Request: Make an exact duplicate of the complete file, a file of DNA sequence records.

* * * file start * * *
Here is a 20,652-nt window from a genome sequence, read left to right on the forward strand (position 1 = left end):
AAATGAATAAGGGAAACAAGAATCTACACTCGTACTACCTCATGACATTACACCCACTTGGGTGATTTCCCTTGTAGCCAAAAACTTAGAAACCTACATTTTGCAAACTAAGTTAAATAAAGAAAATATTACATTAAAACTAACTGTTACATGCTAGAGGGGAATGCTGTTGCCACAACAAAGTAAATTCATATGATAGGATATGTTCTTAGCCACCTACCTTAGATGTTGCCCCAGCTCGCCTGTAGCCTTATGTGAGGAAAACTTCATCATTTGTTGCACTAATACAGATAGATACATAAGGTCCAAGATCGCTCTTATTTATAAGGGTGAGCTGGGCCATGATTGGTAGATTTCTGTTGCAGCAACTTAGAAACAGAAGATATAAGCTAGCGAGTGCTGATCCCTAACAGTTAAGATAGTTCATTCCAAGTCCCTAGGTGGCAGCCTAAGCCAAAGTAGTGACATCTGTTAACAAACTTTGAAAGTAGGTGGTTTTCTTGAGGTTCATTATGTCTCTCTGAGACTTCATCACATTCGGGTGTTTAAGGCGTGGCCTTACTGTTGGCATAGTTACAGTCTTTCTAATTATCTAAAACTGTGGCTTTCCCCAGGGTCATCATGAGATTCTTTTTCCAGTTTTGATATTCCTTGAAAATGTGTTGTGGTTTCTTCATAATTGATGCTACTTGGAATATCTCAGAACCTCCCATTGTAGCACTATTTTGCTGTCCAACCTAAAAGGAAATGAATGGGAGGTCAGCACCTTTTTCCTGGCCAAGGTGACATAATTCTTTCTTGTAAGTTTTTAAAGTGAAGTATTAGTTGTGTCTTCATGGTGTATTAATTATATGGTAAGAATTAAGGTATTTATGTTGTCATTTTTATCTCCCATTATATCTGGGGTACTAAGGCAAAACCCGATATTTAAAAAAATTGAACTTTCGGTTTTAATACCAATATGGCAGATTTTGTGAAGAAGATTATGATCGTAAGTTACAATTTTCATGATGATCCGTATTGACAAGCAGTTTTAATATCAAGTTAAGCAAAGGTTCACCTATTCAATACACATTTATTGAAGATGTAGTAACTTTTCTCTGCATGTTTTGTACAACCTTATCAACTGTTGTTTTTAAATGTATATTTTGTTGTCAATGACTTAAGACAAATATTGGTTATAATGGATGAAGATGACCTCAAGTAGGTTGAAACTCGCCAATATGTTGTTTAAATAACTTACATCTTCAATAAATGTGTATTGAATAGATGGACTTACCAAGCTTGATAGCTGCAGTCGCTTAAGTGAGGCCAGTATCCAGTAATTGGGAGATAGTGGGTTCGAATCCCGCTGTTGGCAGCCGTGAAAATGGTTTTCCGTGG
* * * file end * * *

Here is a 20,652-nt window from a genome sequence, read left to right on the forward strand (position 1 = left end):
AAATGAATAAGGGAAACAAGAATCTACACTCGTACTACCTCATGACATTACACCCACTTGGGTGATTTCCCTTGTAGCCAAAAACTTAGAAACCTACATTTTGCAAACTAAGTTAAATAAAGAAAATATTACATTAAAACTAACTGTTACATGCTAGAGGGGAATGCTGTTGCCACAACAAAGTAAATTCATATGATAGGATATGTTCTTAGCCACCTACCTTAGATGTTGCCCCAGCTCGCCTGTAGCCTTATGTGAGGAAAACTTCATCATTTGTTGCACTAATACAGATAGATACATAAGGTCCAAGATCGCTCTTATTTATAAGGGTGAGCTGGGCCATGATTGGTAGATTTCTGTTGCAGCAACTTAGAAACAGAAGATATAAGCTAGCGAGTGCTGATCCCTAACAGTTAAGATAGTTCATTCCAAGTCCCTAGGTGGCAGCCTAAGCCAAAGTAGTGACATCTGTTAACAAACTTTGAAAGTAGGTGGTTTTCTTGAGGTTCATTATGTCTCTCTGAGACTTCATCACATTCGGGTGTTTAAGGCGTGGCCTTACTGTTGGCATAGTTACAGTCTTTCTAATTATCTAAAACTGTGGCTTTCCCCAGGGTCATCATGAGATTCTTTTTCCAGTTTTGATATTCCTTGAAAATGTGTTGTGGTTTCTTCATAATTGATGCTACTTGGAATATCTCAGAACCTCCCATTGTAGCACTATTTTGCTGTCCAACCTAAAAGGAAATGAATGGGAGGTCAGCACCTTTTTCCTGGCCAAGGTGACATAATTCTTTCTTGTAAGTTTTTAAAGTGAAGTATTAGTTGTGTCTTCATGGTGTATTAATTATATGGTAAGAATTAAGGTATTTATGTTGTCATTTTTATCTCCCATTATATCTGGGGTACTAAGGCAAAACCCGATATTTAAAAAAATTGAACTTTCGGTTTTAATACCAATATGGCAGATTTTGTGAAGAAGATTATGATCGTAAGTTACAATTTTCATGATGATCCGTATTGACAAGCAGTTTTAATATCAAGTTAAGCAAAGGTTCACCTATTCAATACACATTTATTGAAGATGTAGTAACTTTTCTCTGCATGTTTTGTACAACCTTATCAACTGTTGTTTTTAAATGTATATTTTGTTGTCAATGACTTAAGACAAATATTGGTTATAATGGATGAAGATGACCTCAAGTAGGTTGAAACTCGCCAATATGTTGTTTAAATAACTTACATCTTCAATAAATGTGTATTGAATAGATGGACTTACCAAGCTTGATAGCTGCAGTCGCTTAAGTGAGGCCAGTATCCAGTAATTGGGAGATAGTGGGTTCGAATCCCGCTGTTGGCAGCCGTGAAAATGGTTTTCCGTGG